Antipsychotic treatment adherence, cognitive remediation boost brain function in schizophrenia
In the initial period of schizophrenia, consistent adherence to long-acting antipsychotic medication may enhance the effects of cognitive remediation (CR) and produce significant improvements in core cognitive deficits and work/school performance, according to the results of a trial.
“The impact of medication adherence on cognition has not been as systematically examined in the period after the first episode [of psychosis], particularly in the context of CR,” the investigators said.
The present data confirm that the beneficial effects of consistent adherence to long-acting antipsychotic medication extend to cognition and work/school outcome in first-episode patients, they added.
A total of 60 patients (mean age, 21.7 years; 77 percent male) with a recent first episode of schizophrenia participated in the trial. They were randomly assigned to one of the following treatment groups: CR with long-acting injectable (LAI) risperidone (n=12), CR with oral risperidone (n=17), Healthy Behaviors Training (HBT) with LAI risperidone (n=17), and HBT with oral risperidone (n=14) for 12 months.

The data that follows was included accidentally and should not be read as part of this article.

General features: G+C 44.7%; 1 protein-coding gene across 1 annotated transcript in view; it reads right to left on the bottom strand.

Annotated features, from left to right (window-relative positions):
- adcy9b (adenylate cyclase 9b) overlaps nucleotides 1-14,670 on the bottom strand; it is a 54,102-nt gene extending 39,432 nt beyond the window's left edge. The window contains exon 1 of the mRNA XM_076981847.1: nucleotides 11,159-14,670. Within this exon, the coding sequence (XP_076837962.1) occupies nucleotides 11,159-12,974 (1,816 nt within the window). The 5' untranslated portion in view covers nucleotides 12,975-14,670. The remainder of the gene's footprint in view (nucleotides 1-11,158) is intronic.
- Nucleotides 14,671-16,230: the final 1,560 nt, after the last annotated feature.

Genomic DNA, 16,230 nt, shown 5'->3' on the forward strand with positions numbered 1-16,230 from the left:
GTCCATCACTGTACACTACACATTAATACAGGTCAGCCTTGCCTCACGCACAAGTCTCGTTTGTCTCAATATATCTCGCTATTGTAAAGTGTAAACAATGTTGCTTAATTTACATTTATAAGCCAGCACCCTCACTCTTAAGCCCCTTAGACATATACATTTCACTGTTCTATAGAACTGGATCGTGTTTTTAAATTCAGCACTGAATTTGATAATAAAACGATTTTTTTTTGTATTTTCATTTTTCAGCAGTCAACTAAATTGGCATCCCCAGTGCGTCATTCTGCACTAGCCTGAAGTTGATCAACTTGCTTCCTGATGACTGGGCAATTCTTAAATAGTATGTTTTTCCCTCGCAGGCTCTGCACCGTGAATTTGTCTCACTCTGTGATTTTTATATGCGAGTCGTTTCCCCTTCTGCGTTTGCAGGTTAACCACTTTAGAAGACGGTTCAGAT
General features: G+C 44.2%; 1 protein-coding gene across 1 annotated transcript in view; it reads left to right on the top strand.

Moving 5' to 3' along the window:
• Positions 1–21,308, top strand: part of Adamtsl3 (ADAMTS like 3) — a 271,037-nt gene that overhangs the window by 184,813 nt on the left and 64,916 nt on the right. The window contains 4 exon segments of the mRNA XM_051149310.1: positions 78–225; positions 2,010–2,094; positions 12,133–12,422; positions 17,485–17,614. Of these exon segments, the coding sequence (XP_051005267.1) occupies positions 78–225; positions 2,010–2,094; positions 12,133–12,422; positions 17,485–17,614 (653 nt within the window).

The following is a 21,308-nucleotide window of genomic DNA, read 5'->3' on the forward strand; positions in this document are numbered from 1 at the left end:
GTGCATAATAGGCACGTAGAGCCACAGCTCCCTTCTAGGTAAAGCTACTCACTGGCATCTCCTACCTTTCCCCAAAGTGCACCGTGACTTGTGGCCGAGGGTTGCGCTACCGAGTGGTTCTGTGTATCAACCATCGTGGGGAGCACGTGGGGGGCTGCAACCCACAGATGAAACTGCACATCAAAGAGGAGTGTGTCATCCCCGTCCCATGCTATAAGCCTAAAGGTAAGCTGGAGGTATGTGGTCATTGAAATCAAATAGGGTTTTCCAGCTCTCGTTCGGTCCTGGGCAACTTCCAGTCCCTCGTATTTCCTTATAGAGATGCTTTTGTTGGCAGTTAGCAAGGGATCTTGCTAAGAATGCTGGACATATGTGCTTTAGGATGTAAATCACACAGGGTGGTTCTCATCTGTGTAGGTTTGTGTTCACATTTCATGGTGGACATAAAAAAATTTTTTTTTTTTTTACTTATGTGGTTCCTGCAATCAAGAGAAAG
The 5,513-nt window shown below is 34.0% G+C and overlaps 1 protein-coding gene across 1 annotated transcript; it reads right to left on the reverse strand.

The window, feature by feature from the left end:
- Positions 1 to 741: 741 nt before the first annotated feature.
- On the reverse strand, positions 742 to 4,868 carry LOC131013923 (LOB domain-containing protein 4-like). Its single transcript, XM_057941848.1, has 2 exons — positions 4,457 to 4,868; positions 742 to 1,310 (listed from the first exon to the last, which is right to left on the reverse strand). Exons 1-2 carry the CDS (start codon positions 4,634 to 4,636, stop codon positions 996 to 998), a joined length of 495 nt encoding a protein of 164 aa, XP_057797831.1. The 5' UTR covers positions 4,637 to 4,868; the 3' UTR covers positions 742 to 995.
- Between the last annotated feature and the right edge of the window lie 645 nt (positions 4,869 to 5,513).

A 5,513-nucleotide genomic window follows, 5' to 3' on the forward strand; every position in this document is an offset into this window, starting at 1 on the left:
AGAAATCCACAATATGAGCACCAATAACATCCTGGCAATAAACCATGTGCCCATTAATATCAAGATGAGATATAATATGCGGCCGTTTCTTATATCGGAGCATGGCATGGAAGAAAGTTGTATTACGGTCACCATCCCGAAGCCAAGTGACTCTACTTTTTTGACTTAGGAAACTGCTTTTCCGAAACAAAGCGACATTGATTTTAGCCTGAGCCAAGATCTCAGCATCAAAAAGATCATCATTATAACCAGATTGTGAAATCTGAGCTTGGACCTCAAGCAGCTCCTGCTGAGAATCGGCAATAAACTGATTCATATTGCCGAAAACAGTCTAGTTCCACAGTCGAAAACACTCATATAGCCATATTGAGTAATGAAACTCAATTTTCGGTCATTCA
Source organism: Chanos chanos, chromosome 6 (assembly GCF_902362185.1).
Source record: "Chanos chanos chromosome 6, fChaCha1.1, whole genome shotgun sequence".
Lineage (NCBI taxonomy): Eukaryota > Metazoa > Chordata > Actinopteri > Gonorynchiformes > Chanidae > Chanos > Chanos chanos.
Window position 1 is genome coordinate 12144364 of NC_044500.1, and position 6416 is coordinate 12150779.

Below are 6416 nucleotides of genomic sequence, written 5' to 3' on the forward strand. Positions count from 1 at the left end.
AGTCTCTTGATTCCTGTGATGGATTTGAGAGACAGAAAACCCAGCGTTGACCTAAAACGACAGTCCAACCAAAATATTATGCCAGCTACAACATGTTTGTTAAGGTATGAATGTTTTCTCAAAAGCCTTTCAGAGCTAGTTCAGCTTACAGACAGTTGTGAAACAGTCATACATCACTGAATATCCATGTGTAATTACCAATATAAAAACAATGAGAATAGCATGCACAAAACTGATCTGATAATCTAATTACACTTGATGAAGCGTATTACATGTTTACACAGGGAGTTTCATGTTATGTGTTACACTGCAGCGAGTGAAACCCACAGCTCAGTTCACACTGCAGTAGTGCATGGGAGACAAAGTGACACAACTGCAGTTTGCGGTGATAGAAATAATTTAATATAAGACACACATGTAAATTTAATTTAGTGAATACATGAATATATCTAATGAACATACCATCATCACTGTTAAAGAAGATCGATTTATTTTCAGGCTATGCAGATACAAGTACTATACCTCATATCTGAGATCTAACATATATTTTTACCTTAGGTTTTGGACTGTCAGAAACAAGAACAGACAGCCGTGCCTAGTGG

CR involved programmes focused on basic cognitive processes (eg, processing speed, attention, memory, problem solving) as well as more complex, life-like situations. HBT, on the other hand, aimed at improving lifestyle habits and wellbeing through education and engagement. All patients were provided supported employment/education to encourage return to work or school.
After 12 months of treatment, both antipsychotic medication adherence and CR contributed to cognitive improvement, which was measured using the MATRICS Consensus Cognitive Battery (MCCB) overall composite T score for cognition. [Psych Med 2020;doi:10.1017/S0033291720003335]
“The impact of medication adherence on cognition was clearest in the first 6 months after randomization when a continuous index of medication adherence was used,” the investigators noted.
CR yielded greater effects than HBT in the groups that received LAI but not oral risperidone. This points to the synergistic impact of LAI antipsychotic medication and cognitive training, the investigators added. CR also proved superior in an analysis that adjusted for medication adherence and protocol completion.
Likewise, both LAI antipsychotic medication and CR yielded significantly greater improvement in work/school functioning. The positive changes in cognition and work/school function were strongly correlated.
“It would be useful for future research to evaluate the impact of [the combination of medication adherence and CR] on functional recovery,” according to the investigators.